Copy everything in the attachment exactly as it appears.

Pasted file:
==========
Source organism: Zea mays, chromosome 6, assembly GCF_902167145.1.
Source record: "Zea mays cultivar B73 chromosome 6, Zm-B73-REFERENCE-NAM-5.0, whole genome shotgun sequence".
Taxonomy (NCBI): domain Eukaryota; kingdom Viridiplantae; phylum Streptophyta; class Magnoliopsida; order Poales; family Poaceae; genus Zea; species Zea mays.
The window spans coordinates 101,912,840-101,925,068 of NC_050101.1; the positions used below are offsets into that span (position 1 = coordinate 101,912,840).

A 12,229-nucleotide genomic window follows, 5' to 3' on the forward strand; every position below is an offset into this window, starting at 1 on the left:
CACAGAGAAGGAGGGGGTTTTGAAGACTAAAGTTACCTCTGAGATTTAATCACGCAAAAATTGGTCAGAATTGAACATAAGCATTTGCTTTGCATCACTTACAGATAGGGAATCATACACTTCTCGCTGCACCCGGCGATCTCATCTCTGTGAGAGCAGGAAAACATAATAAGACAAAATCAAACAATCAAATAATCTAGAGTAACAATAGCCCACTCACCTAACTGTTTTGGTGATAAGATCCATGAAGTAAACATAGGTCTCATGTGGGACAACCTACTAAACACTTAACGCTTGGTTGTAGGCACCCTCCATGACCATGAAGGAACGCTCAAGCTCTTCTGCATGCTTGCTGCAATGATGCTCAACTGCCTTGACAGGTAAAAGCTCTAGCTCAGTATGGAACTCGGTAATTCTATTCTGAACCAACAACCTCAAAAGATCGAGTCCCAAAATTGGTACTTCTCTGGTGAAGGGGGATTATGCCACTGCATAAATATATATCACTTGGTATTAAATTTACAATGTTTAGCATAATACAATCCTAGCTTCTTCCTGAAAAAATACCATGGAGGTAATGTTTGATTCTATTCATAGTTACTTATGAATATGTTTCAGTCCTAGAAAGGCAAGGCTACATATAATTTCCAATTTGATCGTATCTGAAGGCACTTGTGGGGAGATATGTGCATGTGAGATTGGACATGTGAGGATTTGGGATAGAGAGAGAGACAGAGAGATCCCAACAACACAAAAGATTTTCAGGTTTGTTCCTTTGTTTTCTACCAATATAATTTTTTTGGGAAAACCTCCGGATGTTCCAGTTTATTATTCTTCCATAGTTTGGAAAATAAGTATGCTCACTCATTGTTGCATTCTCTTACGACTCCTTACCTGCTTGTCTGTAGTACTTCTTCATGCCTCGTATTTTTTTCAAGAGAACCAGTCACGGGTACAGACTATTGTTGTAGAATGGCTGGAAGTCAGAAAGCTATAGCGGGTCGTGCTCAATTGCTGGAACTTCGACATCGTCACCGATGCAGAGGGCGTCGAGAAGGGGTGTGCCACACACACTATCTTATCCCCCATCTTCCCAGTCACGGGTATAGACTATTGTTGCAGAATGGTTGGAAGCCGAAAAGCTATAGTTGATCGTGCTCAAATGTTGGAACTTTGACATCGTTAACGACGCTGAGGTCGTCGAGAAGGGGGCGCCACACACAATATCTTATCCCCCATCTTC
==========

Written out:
Source organism: Zea mays, chromosome 6, assembly GCF_902167145.1.
Source record: "Zea mays cultivar B73 chromosome 6, Zm-B73-REFERENCE-NAM-5.0, whole genome shotgun sequence".
Taxonomy (NCBI): domain Eukaryota; kingdom Viridiplantae; phylum Streptophyta; class Magnoliopsida; order Poales; family Poaceae; genus Zea; species Zea mays.
The window spans coordinates 101,912,840-101,925,068 of NC_050101.1; the positions used below are offsets into that span (position 1 = coordinate 101,912,840).

A 12,229-nucleotide genomic window follows, 5' to 3' on the forward strand; every position below is an offset into this window, starting at 1 on the left:
CACAGAGAAGGAGGGGGTTTTGAAGACTAAAGTTACCTCTGAGATTTAATCACGCAAAAATTGGTCAGAATTGAACATAAGCATTTGCTTTGCATCACTTACAGATAGGGAATCATACACTTCTCGCTGCACCCGGCGATCTCATCTCTGTGAGAGCAGGAAAACATAATAAGACAAAATCAAACAATCAAATAATCTAGAGTAACAATAGCCCACTCACCTAACTGTTTTGGTGATAAGATCCATGAAGTAAACATAGGTCTCATGTGGGACAACCTACTAAACACTTAACGCTTGGTTGTAGGCACCCTCCATGACCATGAAGGAACGCTCAAGCTCTTCTGCATGCTTGCTGCAATGATGCTCAACTGCCTTGACAGGTAAAAGCTCTAGCTCAGTATGGAACTCGGTAATTCTATTCTGAACCAACAACCTCAAAAGATCGAGTCCCAAAATTGGTACTTCTCTGGTGAAGGGGGATTATGCCACTGCATAAATATATATCACTTGGTATTAAATTTACAATGTTTAGCATAATACAATCCTAGCTTCTTCCTGAAAAAATACCATGGAGGTAATGTTTGATTCTATTCATAGTTACTTATGAATATGTTTCAGTCCTAGAAAGGCAAGGCTACATATAATTTCCAATTTGATCGTATCTGAAGGCACTTGTGGGGAGATATGTGCATGTGAGATTGGACATGTGAGGATTTGGGATAGAGAGAGAGACAGAGAGATCCCAACAACACAAAAGATTTTCAGGTTTGTTCCTTTGTTTTCTACCAATATAATTTTTTTGGGAAAACCTCCGGATGTTCCAGTTTATTATTCTTCCATAGTTTGGAAAATAAGTATGCTCACTCATTGTTGCATTCTCTTACGACTCCTTACCTGCTTGTCTGTAGTACTTCTTCATGCCTCGTATTTTTTTCAAGAGAACCAGTCACGGGTACAGACTATTGTTGTAGAATGGCTGGAAGTCAGAAAGCTATAGCGGGTCGTGCTCAATTGCTGGAACTTCGACATCGTCACCGATGCAGAGGGCGTCGAGAAGGGGTGTGCCACACACACTATCTTATCCCCCATCTTCCCAGTCACGGGTATAGACTATTGTTGCAGAATGGTTGGAAGCCGAAAAGCTATAGTTGATCGTGCTCAAATGTTGGAACTTTGACATCGTTAACGACGCTGAGGTCGTCGAGAAGGGGGCGCCACACACAATATCTTATCCCCCATCTTC